Need some insight (CNA-LVN transition)

  1. I have been a CNA in my current workplace for 6 years (LTC). I have been out of nursing school for 5 months, and I just started working in the same place as an LVN on the 14th of this month.
    I always knew it was going to be hard, but I had no idea it was going to be this hard, Considering my largest med pass was for 8 patients in a LTC. Now I have about 22. That is hard enough. My morning med passes take me about 4 hours sometimes more, then noon med pass takes me about 2-3 hours, and evening takes me about 3-4 hours. thats almost my entire shift!!! and I have to get treatments, accuchecks and charting in there somewhere, and if an emergency comes up . . . . UGH.
    I am still on orientation, so another nurse will usually help if need be, but it always seems as if I always forget something, or screw something up.

    I really feel that my being there, trying to figure out the routine, is screwing up everyone else's routine. The residents get mad because things aren't running on time, I can tell that other staff members are annoyed because I'd forget something or be behind on something. I've worked a total of 5 complete shifts, and I already feel like this was not worth all the schooling and everything I went through and sacrificed to go to school.

    To make matters worse, certain people are going out of their way to make this extra hard for me. Certain CNA's that I have worked side by side with over the years. It really brings me down to be standing around the corner and I hear talk of what a lousy nurse I am, how I am going to fail miserably, and how they are not going to listen to anything I tell them to do.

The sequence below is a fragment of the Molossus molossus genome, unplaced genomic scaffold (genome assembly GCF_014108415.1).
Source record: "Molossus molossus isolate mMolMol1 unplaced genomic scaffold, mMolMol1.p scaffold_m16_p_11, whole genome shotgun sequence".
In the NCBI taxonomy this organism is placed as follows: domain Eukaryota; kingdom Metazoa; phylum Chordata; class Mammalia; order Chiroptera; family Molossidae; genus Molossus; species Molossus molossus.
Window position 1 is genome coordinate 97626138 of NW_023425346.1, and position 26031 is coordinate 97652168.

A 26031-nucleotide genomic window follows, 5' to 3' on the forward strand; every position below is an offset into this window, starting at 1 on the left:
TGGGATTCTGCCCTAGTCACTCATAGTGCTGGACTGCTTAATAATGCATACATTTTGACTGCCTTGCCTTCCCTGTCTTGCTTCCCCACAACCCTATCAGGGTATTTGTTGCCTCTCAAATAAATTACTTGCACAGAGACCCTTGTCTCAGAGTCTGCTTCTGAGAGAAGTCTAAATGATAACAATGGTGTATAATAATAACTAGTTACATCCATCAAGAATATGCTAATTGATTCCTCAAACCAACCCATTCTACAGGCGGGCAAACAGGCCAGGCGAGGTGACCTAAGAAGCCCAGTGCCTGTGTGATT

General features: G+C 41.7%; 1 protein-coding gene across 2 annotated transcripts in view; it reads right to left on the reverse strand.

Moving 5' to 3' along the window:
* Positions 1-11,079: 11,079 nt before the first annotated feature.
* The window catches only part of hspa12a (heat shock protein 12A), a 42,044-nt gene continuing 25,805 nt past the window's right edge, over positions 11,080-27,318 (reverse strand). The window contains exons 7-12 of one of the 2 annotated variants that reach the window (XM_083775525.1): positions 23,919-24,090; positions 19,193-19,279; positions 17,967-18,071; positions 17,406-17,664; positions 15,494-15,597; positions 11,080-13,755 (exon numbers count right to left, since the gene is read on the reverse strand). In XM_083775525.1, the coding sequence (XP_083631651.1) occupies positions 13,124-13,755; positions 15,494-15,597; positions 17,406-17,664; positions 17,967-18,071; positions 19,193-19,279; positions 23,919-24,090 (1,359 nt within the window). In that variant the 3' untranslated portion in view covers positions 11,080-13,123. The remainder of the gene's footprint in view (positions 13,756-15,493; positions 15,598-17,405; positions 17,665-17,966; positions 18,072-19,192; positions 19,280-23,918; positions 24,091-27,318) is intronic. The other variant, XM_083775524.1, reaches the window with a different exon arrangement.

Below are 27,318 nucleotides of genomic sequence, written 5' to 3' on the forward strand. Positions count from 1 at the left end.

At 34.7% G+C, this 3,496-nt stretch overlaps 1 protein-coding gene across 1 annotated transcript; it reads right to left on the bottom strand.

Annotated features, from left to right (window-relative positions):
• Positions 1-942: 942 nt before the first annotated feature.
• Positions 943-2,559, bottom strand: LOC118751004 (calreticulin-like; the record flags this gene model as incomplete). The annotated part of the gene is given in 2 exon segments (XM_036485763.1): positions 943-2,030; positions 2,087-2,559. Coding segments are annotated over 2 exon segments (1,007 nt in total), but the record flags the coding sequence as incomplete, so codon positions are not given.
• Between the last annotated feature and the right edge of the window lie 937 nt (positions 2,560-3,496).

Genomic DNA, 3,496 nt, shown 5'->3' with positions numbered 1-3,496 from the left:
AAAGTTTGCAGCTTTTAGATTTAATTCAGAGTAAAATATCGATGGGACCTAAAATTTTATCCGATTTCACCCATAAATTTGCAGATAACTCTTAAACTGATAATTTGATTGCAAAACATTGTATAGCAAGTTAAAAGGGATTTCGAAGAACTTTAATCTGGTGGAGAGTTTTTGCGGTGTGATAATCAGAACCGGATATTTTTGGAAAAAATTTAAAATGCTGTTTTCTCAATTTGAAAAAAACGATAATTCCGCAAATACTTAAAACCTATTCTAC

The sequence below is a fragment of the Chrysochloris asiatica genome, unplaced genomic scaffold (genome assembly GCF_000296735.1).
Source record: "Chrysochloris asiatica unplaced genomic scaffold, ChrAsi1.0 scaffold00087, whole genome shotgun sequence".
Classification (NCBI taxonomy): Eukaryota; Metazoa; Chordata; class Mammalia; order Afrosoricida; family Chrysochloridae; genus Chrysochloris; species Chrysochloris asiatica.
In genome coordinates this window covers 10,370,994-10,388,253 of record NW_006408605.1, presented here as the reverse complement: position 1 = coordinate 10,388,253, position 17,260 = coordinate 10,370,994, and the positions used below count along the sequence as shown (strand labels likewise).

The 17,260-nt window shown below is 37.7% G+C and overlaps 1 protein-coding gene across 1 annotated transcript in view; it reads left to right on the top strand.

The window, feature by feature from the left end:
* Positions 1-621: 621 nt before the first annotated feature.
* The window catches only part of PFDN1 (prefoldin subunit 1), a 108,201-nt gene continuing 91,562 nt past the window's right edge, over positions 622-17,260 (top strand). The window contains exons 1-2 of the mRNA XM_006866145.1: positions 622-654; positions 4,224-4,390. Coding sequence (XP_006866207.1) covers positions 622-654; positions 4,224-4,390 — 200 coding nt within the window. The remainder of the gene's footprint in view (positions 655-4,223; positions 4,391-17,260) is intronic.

I constantly feel like crying, and I feel so sick to my stomach by the end of the day. The sad thing is there is nowhere else around here for me to work, and I do want to stay. I do have many friends . . . but not as many as I had there before. I want to stay at that place because I practically grew up there, I know everyone, and I want to stay around the few people left who still support me.

    How should I handle all this???:icon_roll
  2. Visit tattooednursie profile page

    About tattooednursie

    Joined: Oct '02; Posts: 1,401; Likes: 126
    LVN in a LTC facility.; from US
    Specialty: Mostly LTC, some acute and some ER,


  3. by   CapeCodMermaid
    First of all, cut yourself some slack....5 shifts and you're worried that you're not getting everything on time?!!? It takes at least a month or more to develop a rhythm and a system of your own to get everything done.
    Too bad if your way of doing things isn't the same. The residents will get their meds and nothing bad will happen. I've been a nurse for 25 years-the last 15 mostly in management but every now and then I have to do a med pass. Do the patients get cranky? Yeah because I don't do it 'like the other girl.'. I do it by the book and by the end of the day, everyone has had the right med. Don't give up so soon. Perhaps those CNAs who stand around the corner are jealous of you and your new skills and job.
    Keep us posted.
  4. by   HeartJulz
    How frustrating, but congrats on the trasition. Have you spoke up to tell everyone that to be a bit patient as youre still working out the kinks? No one can expect perfection the first time with something new ... and youre co workers, trust me, as much as it hurts, this will happen youre entire medical career. Ive had that at some of the offices I worked at, I felt like a black sheep .. it made me uncomfortable but I went about my business because keep in your head youre their for your patients and to work to earn your experience and paycheck to put food on tha table .. though at times its hard to think like that eventually you will and when they see that you brush it off then soon they will stop talking. Im sure theyre not used to you being in control of their jobs ... soon in time the 'dust will settle' hang in there ... !!